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SQL Anywhere 11.0.1 » QAnywhere » QAnywhere Reference » QAnywhere transmission and delete rules » Rule syntax

 

Condition syntax

QAnywhere conditions use a SQL-like syntax. Conditions are evaluated against messages in the message store. A condition evaluates to true, false, or unknown. If a condition is empty, all messages are judged to satisfy the condition. Conditions can be used in transmission rules, delete rules, and the QAnywhere programming APIs.

Keywords and string comparisons are case insensitive.

Syntax
condition :
expression IS [ NOT ] NULL
| expression compare expression
| expression [ NOT ] BETWEEN expression AND expression 
| expression [ NOT ] LIKE pattern [ ESCAPE character ]
| expression [ NOT ] IN ( string, ...  ) 
| NOT condition
| condition AND condition
| condition OR condition
| ( condition )
compare: = |> | < | >= | <= | <>
expression:
constant
| rule-variable
| -expression
| expression operator expression
| ( expression )
| rule-function ( expression, ... )
constant: integer | floating point number | string | boolean
integer: An integer in the range -2**63 to 2**63-1.
floating point number: A number in scientific notation in the range 2.2250738585072e-308 to 1.79769313486231e+308.
string: A sequence of characters enclosed in single quotes. A single quote in a string is represented by two consecutive single quotes.
boolean: A statement that is TRUE or FALSE, T or F, Y or N, 1 or 0.
operator: + | - | * | /
rule-variable: 

See Rule variables.

rule-function: 

See Rule functions.

Parameters
  • BETWEEN   The BETWEEN condition can evaluate as true, false, or unknown. Without the NOT keyword, the condition evaluates as true if expression is greater than or equal to the start expression and less than or equal to the end expression.

    The NOT keyword reverses the meaning of the condition but leaves UNKNOWN unchanged.

    The BETWEEN condition is equivalent to a combination of two inequalities:

    [ NOT ] ( expression >= start-expression AND arithmetic-expression <= end-expr )
    

    For example:

    • age BETWEEN 15 AND 19 is equivalent to age >=15 AND age <= 19

    • age NOT BETWEEN 15 AND 19 is equivalent to age < 15 OR age > 19.

  • IN   The IN condition evaluates according to the following rules:

    • True if expression is not null and equals at least one of the values in the list.

    • Unknown if expression is null and the values list is not empty, or if at least one of the values is null and expression does not equal any of the other values.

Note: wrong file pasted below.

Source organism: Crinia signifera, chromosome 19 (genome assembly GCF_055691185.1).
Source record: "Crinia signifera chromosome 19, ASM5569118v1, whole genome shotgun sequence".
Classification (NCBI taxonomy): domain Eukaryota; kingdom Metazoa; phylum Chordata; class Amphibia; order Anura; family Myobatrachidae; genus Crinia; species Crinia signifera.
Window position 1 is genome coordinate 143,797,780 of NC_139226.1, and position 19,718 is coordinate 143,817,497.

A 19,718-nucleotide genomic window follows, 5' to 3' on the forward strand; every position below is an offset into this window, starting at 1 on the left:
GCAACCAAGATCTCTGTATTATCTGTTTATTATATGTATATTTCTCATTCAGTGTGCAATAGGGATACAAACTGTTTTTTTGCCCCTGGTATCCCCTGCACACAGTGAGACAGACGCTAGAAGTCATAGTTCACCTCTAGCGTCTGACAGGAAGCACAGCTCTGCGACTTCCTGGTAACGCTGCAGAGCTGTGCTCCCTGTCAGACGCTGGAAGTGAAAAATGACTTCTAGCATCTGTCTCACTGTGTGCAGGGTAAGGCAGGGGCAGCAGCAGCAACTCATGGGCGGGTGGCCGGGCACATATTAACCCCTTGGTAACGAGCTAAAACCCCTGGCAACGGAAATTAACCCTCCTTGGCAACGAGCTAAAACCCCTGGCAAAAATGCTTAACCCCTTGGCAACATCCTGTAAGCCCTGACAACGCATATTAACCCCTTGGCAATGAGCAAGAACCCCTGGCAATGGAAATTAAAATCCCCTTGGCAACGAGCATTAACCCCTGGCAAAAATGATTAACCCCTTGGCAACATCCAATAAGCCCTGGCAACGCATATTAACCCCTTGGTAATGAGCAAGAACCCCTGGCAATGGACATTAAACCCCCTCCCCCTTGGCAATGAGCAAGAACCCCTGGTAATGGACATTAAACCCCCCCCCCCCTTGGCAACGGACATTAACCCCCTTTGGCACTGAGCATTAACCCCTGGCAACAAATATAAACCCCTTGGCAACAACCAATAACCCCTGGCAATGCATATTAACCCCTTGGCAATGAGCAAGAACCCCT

• False if none of the values are null, and expression does not equal any of the values in the list.

    The NOT keyword interchanges true and false.

    For example:

    • Country IN ( 'UK', 'US', 'France' ) is true for 'UK' and false for 'Peru'. It is equivalent to the following:

      ( Country = 'UK' )       \
      OR ( Country = 'US' )    \
      OR ( Country = 'France' )
    • Country NOT IN ( 'UK', 'US', 'France' ) is false for 'UK' and true for 'Peru'. It is equivalent to the following:

      NOT ( ( Country = 'UK' )         \
            OR ( Country = 'US' )      \
            OR ( Country = 'France' ) )

  • LIKE   The LIKE condition can evaluate as true, false, or unknown.

    Without the NOT keyword, the condition evaluates as true if expression matches the like expression. If either expression or like expression is null, this condition is unknown.

    The NOT keyword reverses the meaning of the condition, but leaves unknown unchanged.

    The like expression may contain any number of wildcards. The wildcards are:

    Wildcard Matches
    _ (underscore) Any one character
    % (percent) Any string of zero or more characters

    For example:

    • phone LIKE 12%3 is true for '123' or '12993' and false for '1234'

    • word LIKE 's_d' is true for 'sad' and false for 'said'

    • phone NOT LIKE '12%3' is false for '123' or '12993' and true for '1234'

  • ESCAPE CHARACTER   The ESCAPE CHARACTER is a single character string literal whose character is used to escape the special meaning of the wildcard characters (_, %) in pattern. For example:

    • underscored LIKE '\_%' ESCAPE '\' is true for '_myvar' and false for 'myvar'.

  • IS NULL   The IS NULL condition evaluates to true if the rule-variable is unknown; otherwise it evaluates to false. The NOT keyword reverses the meaning of the condition. This condition cannot evaluate to unknown.